With plants, as with people, there are savers and there are spenders. Where water is the currency, succulents are the thriftiest of their kind, their fleshy leaves hoarding water for times of drought. This built-in resiliency makes them a perfect choice for problem places in the yard: patio containers set in blazing sun, windy spots that make roses wither, rocky slopes where grass won’t grow. Gardeners in the arid West have been using succulents in water-thrifty xeriscapes for years. Now more nurseries across the country are carrying these intriguing plants, some of which grow well even in damp or cold climates.
John Spain, a Connecticut-based gardening expert who pioneered ways of growing succulents outdoors in the frozen north, discovered their advantages years ago, when he often traveled for business. “The only plants that survived without any care in my makeshift greenhouse were the succulents and cacti,” he says. “I would leave for a month, and they’d be fine.” That sent him searching for more cold-hardy succulents. He found enough to fill a 20-foot (6 m)-long berm with a carpetlike tapestry of leaves in green, chartreuse, rose, purple, and even nearly black. Today he also tucks succulents among alpine plants in his 2,000-square-foot rock garden.
A Size and Shape for Every Situation
At least 60 plant families have some succulent species. The adaptations that these plants have made to hold on to moisture make them especially interesting garden specimens. Ground-hugging rosettes pack water into thick, pointed leaves that hybridizers have edged with ribbons of color or rose-petal-like frills. Some species have a swollen stem known as a caudex that serves as a water storage tank. Others resemble cacti, complete with ridged stems and spiky thorns.
Among the most familiar succulents are Sedums, including that perennial favorite Sedum spectabile ‘Autumn Joy,’ which grows 18 to 24 inches (45 to 60 cm) tall and bears dramatic rosy-red flower heads in late summer. Another Sedum, Two-Row Stonecrop (Sedum spurium) is a low-maintenance groundcover with fine foliage and white, pink, or purple flowers in summer. Low-growing Sedum rupestre ‘Angelina’ has yellow blooms.
Another groundcover, Ice Plant (Delosperma spp.) has tiny, fingerlike fleshy leaves and blooms in full sun with masses of daisylike flowers all summer. Delosperma nubigenum is a noninvasive type that bears yellow blooms.
Hens and Chicks—the common name for the similar-looking but unrelated Echeveria x imbricata and the more cold-hardy Sempervivum tectorum—is a longtime favorite for containers, rock gardens, and growing in the crevices of stone walls. Sempervivum‘s ground-hugging rosettes can be green, red, chartreuse, or purple to silvery blue in color. Echeverias come in rose, green, gray, and mauve, often with a contrasting edge color or a stripe. Both multiply without much effort, sending out shoots with their progeny attached; these may root on their own if they are in contact with soil. Otherwise, they can easily be detached and rooted.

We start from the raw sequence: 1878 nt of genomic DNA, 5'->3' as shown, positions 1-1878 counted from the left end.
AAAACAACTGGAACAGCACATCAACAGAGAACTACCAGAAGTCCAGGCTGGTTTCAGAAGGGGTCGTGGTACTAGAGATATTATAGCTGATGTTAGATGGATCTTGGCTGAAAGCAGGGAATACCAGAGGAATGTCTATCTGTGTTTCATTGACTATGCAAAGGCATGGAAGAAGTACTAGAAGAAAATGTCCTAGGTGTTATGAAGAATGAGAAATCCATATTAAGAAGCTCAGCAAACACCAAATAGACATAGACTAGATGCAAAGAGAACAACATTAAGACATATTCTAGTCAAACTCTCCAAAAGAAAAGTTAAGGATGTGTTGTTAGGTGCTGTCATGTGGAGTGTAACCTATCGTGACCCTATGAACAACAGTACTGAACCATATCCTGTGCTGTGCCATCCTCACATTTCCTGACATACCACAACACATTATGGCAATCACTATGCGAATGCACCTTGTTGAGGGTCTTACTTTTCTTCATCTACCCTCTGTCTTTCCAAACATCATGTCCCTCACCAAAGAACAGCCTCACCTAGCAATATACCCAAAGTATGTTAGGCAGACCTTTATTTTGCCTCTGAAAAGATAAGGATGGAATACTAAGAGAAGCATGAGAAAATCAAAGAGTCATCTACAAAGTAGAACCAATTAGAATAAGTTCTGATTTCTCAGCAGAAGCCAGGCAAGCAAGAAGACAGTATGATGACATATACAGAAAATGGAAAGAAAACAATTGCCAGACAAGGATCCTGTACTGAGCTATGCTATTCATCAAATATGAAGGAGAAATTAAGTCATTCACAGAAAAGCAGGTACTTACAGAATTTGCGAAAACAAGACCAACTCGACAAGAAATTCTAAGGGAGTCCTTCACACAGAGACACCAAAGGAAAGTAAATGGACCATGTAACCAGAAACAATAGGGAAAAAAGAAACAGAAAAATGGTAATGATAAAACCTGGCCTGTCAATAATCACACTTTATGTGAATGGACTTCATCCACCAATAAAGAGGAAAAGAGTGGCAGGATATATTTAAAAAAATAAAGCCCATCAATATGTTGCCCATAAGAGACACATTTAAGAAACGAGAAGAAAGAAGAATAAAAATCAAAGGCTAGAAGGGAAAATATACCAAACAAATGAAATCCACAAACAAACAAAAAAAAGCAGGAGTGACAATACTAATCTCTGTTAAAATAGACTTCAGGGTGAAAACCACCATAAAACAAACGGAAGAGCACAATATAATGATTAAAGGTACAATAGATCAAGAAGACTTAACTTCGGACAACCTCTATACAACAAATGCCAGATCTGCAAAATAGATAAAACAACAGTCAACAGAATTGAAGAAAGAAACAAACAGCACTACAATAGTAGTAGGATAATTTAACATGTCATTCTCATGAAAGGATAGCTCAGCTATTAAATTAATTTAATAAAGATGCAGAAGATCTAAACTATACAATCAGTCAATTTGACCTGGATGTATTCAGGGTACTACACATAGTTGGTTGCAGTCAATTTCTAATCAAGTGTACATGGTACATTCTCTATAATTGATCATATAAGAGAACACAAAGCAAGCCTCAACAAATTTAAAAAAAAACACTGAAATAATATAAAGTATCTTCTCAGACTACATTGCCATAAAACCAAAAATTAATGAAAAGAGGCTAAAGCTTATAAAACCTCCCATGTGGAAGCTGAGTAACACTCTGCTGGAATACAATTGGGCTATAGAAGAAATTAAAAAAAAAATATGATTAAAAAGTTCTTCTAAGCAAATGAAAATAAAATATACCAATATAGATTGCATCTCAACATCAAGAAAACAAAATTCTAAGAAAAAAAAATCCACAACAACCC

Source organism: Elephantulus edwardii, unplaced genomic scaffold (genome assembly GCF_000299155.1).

Desert-loving Yuccas, Agaves, and Aloes, with their swordlike and strappy leaves with sharp tips, add a sculptural element to any garden. Though these large-scale specimen plants have long been associated with the dry Southwest, there are hardy varieties that withstand below-freezing temperatures.
That indoor classic, the treelike Jade Plant (Crassula ovata), is another favorite for outdoor containers—though it is not hardy in cold climates. In the same family, Baby Becklace (Crassula rupestris x perforata) looks like a string of beads or buttons.
The lesser-known, multistemmed Aeoniums bear striking rosettes, sometimes variegated, in shades of green, red, and blackish purple, at the ends of their branches. Equally good as container and garden specimens, these generally grow 18 inches to 3 feet (45 to 90 cm) tall and 2 to 4 feet (60 to 120 cm) wide. They don’t tolerate freezing temperatures, however, so they need to winter indoors in cold climates.
Planting and Care
Although succulents generally require minimal care, most have one need that is absolute: good drainage. Many have shallow roots that spread out so they can take advantage of even brief rainstorms. But the roots succumb to disease if they stay damp.
The right soil depends on rainfall where you live. In desert areas, some succulents grow even in clay. In wetter climates, though, mix sand and airy lava rock into the planting area. Dig holes only as big as the nursery containers or even a little less deep, so that the plant crowns don’t settle below the surface. Mulch with pea gravel to keep surface moisture to a minimum. For containers, mix two-thirds gravel or lava rock and one-third loam if you live where there is a lot of rain. In a dry climate, reverse the proportions.
Most important, don’t overwater. Though container plantings need more water than those settled into the ground, probe the soil to be sure it is thoroughly dried out before watering. And always empty any standing water from saucers. In garden areas, feel the soil 3 to 4 inches (7.5 to 10 cm) below the surface to make sure it’s thoroughly dry before giving plants a good dousing.
Occasional rainfall may mean you’ll only need to water succulent plantings now and then, even during the sultriest weeks of the year. That’s when you may really appreciate the savings bonus these plants offer—not just the lower water bill, but the extra hours freed up from coddling your summer garden.
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